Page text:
Reconstructed temperature, Central Greenland. Source: Giorgiogp2, http://upload.wikimedia.org/wikipedia/commons/2/2d/Greenland_gisp2_alley.png. Licensed under the Creative Commons Attribution-Share Alike 3.0 Unported licence.
We hear all the time about climate change and the impact it may have on the planet as the years go on. Previous climate change events have demonstrated just how rapidly things can change. Few climate change events were as sudden or as impactful as the event that took place around 6200 BC, imaginatively known as the 8.2 kiloyear event. The event was part of a once-every-1 500-year-cycle of climate changes based out of the North Atlantic known as Bond events.Unlike the event taking place currently, major cooling took place during this time. As evidenced in ice cores taken from central Greenland, conditions in the northern hemisphere became colder and drier, especially in winter. Temperatures dropped anywhere from 1-6°C. The cause? The massive emptying of ancient lakes Agassiz and Ojibway into the Atlantic Ocean; in other words, melting ice caused by a global warming trend.
Agassiz and Ojibway were immense proglacial lakes formed by melting waters from the immense continental ice sheet that covered North America during the last ice age. As the sheets melted, lakes formed at their feet, growing as the sheets retreated northward. Eventually, the ice sheet retreated far enough north that the waters of the two lakes came into contact with Hudson Bay. As there was a 250-metre difference in elevation between the lakes and Hudson Bay, once the wall of ice separating the bodies of water from the bay broke, the lakes drained away into the ocean. The two lakes were so immense that the volume of water release caused global sea level to permanently rise as much as 1.2 metres. The sudden influx of cold, fresh water also disrupted the earth’s thermohaline circulation (i.e. the interconnected flow of ocean currents around the world), stopping it dead in the North Atlantic. With no current to bring in warmer water from the south, heat and moisture transport in that part of the world stopped.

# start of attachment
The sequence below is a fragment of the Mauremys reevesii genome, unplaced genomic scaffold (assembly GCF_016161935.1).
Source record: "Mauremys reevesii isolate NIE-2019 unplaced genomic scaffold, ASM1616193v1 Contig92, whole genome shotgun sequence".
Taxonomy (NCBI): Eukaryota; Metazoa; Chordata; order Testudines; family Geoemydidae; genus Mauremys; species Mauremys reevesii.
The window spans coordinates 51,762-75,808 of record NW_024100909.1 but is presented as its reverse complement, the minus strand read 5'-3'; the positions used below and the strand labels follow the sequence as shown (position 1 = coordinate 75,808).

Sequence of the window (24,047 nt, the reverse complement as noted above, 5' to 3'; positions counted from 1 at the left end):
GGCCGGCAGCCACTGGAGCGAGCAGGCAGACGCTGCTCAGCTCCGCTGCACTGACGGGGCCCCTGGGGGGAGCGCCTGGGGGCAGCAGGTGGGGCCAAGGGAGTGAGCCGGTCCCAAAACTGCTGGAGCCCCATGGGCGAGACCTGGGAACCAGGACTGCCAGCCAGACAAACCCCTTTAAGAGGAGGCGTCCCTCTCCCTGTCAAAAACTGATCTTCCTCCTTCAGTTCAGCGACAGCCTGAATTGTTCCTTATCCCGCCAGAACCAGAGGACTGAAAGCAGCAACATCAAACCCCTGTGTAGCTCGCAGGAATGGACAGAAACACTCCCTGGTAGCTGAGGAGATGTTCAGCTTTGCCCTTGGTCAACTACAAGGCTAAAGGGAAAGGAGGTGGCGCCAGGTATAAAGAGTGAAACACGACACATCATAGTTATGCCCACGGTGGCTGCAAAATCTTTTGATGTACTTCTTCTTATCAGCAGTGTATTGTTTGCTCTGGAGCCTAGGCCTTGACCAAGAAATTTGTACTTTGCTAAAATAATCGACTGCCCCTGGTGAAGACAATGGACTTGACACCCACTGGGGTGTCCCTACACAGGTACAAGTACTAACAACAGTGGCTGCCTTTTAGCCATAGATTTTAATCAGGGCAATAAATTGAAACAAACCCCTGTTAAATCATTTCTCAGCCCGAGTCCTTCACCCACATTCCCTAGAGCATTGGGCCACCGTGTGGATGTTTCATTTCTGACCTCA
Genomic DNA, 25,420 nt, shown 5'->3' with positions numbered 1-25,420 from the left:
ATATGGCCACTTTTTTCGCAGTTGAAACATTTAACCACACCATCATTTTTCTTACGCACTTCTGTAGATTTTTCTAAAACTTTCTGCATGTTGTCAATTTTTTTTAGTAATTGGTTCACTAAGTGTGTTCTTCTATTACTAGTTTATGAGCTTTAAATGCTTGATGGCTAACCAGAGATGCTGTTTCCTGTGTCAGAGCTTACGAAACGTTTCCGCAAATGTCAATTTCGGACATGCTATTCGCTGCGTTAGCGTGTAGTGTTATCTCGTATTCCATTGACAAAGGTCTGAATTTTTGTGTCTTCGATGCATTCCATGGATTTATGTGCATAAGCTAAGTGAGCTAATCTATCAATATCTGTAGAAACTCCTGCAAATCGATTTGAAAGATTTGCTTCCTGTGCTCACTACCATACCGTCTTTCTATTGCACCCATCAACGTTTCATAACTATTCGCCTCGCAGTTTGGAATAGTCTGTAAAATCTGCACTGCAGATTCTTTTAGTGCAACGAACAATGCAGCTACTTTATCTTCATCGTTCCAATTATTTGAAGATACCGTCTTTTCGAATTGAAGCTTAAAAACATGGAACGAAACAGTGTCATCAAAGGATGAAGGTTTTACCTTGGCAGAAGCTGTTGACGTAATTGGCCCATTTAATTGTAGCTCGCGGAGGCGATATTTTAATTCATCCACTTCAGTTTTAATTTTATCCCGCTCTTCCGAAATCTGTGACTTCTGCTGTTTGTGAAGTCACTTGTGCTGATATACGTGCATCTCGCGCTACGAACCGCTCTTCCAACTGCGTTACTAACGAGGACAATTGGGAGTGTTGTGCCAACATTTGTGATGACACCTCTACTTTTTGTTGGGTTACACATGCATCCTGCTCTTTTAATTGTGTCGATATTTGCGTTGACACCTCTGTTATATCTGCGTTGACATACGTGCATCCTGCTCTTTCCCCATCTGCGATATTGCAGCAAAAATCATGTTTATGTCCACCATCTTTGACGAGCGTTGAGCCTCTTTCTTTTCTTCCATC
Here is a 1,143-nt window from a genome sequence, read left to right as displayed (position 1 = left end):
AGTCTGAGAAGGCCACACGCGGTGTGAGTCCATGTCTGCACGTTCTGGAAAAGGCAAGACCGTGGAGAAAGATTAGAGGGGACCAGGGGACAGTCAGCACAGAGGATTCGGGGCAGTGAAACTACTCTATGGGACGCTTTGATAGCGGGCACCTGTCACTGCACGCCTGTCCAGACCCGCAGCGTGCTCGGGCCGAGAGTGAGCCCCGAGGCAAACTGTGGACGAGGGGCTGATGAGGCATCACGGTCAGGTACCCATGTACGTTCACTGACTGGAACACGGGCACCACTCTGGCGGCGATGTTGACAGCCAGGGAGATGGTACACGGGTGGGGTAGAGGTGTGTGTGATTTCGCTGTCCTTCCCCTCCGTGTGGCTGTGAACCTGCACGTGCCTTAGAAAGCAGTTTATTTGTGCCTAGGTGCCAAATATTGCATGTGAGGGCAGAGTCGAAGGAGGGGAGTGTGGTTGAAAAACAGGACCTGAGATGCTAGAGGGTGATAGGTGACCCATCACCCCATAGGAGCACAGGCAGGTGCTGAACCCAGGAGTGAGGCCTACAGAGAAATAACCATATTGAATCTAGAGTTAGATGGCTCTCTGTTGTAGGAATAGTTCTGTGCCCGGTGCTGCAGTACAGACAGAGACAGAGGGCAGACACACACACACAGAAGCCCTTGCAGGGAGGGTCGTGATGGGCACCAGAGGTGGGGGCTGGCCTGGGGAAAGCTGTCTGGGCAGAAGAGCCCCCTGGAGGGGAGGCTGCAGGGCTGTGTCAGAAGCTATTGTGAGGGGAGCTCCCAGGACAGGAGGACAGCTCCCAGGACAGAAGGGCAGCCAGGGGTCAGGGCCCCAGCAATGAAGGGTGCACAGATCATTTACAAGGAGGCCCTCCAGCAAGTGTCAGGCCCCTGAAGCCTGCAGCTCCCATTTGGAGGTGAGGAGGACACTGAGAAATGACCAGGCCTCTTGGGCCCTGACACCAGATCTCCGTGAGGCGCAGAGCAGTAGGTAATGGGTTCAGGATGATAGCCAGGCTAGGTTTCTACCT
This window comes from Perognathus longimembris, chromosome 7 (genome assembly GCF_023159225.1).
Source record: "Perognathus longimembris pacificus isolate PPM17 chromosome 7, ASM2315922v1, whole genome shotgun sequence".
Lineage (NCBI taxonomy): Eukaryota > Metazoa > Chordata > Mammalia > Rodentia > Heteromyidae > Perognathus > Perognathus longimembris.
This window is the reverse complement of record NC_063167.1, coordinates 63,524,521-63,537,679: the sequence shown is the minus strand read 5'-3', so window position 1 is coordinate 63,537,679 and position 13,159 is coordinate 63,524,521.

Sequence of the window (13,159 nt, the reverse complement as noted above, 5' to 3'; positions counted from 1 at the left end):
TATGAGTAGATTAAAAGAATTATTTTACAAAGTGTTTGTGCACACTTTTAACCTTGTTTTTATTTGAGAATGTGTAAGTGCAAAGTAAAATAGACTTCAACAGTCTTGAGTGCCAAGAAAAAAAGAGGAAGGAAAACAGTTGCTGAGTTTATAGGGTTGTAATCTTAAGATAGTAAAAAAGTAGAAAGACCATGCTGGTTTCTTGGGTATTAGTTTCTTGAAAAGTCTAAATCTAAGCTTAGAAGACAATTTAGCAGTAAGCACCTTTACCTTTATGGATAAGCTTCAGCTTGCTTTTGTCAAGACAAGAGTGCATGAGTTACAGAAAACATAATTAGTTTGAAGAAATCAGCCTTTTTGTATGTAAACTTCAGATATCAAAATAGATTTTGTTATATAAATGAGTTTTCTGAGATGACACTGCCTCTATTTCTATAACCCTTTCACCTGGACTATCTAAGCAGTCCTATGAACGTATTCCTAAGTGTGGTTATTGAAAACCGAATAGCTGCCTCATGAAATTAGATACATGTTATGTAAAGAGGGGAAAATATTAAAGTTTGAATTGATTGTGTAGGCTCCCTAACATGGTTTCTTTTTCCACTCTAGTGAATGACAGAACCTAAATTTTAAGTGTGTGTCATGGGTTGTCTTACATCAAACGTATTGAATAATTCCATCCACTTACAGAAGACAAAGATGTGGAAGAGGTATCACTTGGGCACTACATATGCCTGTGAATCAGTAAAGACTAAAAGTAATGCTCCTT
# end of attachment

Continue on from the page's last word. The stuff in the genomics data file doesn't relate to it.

We actually owe much today to this cooler, drier period in history: the arid drought conditions produced in the Middle East forced the genesis of irrigated agriculture, and thus the establishment of Mesopotamian civilisation (and thus urban settlement, and literacy, and class separation). It may have also played a huge role in mythology and religion; the global sea level rise may have been responsible for the flooding of the Black Sea basin with saltwater, and the resultant inundation of the surrounding land has been hypothesised by some researchers to be the foundation of the Noah’s Ark myth, among others (though other researchers state that the Black Sea flood wasn’t nearly that catastrophic). One can only guess what the earth may look like after our current period of warming.
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